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FDA Works to Make Informed Consent Easier to Understand

Image depicts a patient smiling and confidently conversing with her doctor.

By: Patrizia Cavazzoni, M.D., Director, Center for Drug Research and Evaluation and Hilary Marston, M.D., M.P.H., Chief Medical Officer

Patrizia Cavazzoni, M.D.
Patrizia Cavazzoni, M.D.

Each day, many individuals agree to participate in research, helping to advance scientific knowledge that will lead to new therapies and improvements in public health. It is the research community’s ethical obligation to ensure that these individuals understand the purpose and the potential risks and benefits of the research before agreeing to participate. Too often, however, informed consent forms are lengthy and difficult for potential research participants to understand. To improve this informed consent process, the U.S. Food and Drug Administration and the Office for Human Research Protections have published a draft guidance titled “Key Information and Facilitating Understanding in Informed Consent.” We are requesting public comment on the guidance by April 30, 2024.

This draft guidance provides research sponsors,  investigators, and institutional review boards (IRBs) with recommendations on how to implement two proposed requirements in the FDA proposed rule, “Protection of Human Subjects and Institutional Review Boards” and the corresponding current requirements under the revised Common Rule, including that:

  • Informed consent begins with key information about the research presented in a clear and concise manner.
  • Informed consent as a whole be presented in a way that facilitates understanding of the reasons why someone might or might not want to participate in the research.

Requirement to Include Key Information

The draft guidance provides recommendations on how to present key information at the beginning of the informed consent document. Key information should include topics that are generally important for participants to understand, for example, the purpose of the research, the possible risks and benefits of the study, and the study’s length and procedures. The draft guidance also discusses how the inclusion of key information in consent documents could be a useful resource for current study participants.

The draft guidance encourages investigators to use key information as a guide to support the consent discussion between the investigator and potential participants. It allows for flexibility in implementing the key information requirement to ensure that the informed consent process makes information accessible for patients. The draft guidance also encourages sponsors, investigators, and IRBs to consider a variety of delivery methods for key information, such as written, oral, or media (illustrations or video) and electronic consent.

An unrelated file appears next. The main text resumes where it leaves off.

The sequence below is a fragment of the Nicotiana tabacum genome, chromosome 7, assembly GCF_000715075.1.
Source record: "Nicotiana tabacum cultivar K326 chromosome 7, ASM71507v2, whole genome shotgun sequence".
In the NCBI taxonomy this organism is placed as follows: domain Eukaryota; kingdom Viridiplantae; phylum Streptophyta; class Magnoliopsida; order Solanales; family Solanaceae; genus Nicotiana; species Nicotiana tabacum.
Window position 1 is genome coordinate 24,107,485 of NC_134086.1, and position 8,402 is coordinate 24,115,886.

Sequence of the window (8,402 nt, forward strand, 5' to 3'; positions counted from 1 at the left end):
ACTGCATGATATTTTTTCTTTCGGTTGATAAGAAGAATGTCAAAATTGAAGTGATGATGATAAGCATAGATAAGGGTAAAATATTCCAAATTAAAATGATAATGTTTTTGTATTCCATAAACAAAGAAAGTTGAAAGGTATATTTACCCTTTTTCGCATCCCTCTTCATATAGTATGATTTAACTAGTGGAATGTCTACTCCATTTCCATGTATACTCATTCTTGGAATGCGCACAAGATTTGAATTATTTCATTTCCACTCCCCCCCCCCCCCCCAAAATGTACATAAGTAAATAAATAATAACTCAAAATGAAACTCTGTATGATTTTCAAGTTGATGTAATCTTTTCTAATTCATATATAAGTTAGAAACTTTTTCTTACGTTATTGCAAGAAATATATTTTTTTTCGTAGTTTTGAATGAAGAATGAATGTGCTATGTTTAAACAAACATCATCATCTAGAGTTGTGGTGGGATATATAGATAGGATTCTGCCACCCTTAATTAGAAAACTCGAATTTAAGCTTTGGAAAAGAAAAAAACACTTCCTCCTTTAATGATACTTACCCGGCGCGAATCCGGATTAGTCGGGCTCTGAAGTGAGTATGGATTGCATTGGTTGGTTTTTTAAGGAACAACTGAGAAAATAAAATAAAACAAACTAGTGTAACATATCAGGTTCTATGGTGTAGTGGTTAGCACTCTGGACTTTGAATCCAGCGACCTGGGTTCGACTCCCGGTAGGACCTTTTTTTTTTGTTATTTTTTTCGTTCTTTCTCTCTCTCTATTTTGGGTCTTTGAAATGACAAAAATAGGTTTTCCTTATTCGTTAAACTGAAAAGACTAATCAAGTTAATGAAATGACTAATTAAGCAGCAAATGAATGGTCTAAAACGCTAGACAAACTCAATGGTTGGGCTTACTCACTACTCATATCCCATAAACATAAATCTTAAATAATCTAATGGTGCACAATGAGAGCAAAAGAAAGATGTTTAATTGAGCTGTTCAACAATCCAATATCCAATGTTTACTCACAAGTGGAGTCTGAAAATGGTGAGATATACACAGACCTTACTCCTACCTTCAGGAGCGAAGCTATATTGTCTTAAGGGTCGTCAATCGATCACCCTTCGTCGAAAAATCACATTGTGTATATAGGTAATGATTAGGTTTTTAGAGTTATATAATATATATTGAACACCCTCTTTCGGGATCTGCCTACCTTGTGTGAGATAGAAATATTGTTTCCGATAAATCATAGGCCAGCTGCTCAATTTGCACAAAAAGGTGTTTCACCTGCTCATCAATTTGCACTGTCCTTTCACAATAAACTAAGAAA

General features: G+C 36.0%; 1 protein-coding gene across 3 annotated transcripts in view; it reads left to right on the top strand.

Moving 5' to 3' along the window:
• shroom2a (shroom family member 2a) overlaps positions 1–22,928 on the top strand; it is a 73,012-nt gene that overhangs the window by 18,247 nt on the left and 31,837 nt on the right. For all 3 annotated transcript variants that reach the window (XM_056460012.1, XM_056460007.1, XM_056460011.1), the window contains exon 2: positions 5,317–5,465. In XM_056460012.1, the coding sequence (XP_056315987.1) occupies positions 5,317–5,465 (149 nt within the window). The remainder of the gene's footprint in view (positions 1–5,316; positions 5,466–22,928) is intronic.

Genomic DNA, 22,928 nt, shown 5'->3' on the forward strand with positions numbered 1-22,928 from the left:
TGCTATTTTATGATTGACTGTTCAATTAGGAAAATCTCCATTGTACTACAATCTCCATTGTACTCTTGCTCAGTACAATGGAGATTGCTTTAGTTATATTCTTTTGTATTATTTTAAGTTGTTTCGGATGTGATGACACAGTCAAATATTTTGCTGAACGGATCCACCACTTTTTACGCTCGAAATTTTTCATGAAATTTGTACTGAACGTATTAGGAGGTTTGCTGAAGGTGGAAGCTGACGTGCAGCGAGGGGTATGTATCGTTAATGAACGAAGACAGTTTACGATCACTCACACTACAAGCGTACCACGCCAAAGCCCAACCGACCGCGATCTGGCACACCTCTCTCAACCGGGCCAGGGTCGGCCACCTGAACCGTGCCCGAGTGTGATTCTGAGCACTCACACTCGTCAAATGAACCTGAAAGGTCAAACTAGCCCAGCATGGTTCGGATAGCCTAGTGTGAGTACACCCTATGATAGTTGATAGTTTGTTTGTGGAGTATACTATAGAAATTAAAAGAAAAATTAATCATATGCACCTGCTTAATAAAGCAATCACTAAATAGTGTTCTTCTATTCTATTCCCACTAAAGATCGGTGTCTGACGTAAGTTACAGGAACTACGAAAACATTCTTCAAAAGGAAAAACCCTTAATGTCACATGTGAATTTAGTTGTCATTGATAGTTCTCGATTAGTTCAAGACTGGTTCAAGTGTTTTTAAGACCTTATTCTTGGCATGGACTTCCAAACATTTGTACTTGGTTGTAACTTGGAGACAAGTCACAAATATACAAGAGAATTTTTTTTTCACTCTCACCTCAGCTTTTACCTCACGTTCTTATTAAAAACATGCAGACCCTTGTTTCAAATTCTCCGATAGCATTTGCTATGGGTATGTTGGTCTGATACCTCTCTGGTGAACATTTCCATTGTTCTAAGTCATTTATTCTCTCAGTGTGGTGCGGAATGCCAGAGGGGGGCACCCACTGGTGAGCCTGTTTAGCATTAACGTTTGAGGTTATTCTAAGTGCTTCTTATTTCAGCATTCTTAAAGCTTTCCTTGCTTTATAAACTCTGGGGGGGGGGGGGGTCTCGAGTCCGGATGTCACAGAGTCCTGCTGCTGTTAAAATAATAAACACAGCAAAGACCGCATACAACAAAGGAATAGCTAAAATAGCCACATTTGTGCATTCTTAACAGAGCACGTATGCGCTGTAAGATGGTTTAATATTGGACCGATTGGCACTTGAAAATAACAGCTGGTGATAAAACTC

Requirement to Facilitate Understanding

Hilary Marston, M.D., M.PH.
Hilary Marston, M.D., M.PH.

The guidance recommends sponsors and clinical investigators present informed consent information in a clear, concise manner, including using plain language. For example, research on consumer understanding of prescription drug labeling information indicates that alternate formats, including a bubble format with rounded boxes capturing a discrete unit of information, may improve comprehension (See appendix of the guidance for a visual of the bubble format). Using a similar approach to present key information may make documents easier for people to read and understand. Other plain language approaches may include combining text-based and visual information, using bullets to break complex information into understandable groups, and using simple language.  

Public Impact of Participating in Research

The individuals who volunteer to participate in clinical research play an integral role in advancing scientific knowledge and supporting the development of potentially life-saving therapies for patients in need. It is the role and responsibility of researchers to provide people who are considering participating in clinical trials with information about the research in a clear, comprehensible way so they can make an informed decision on whether they wish to join a clinical study.


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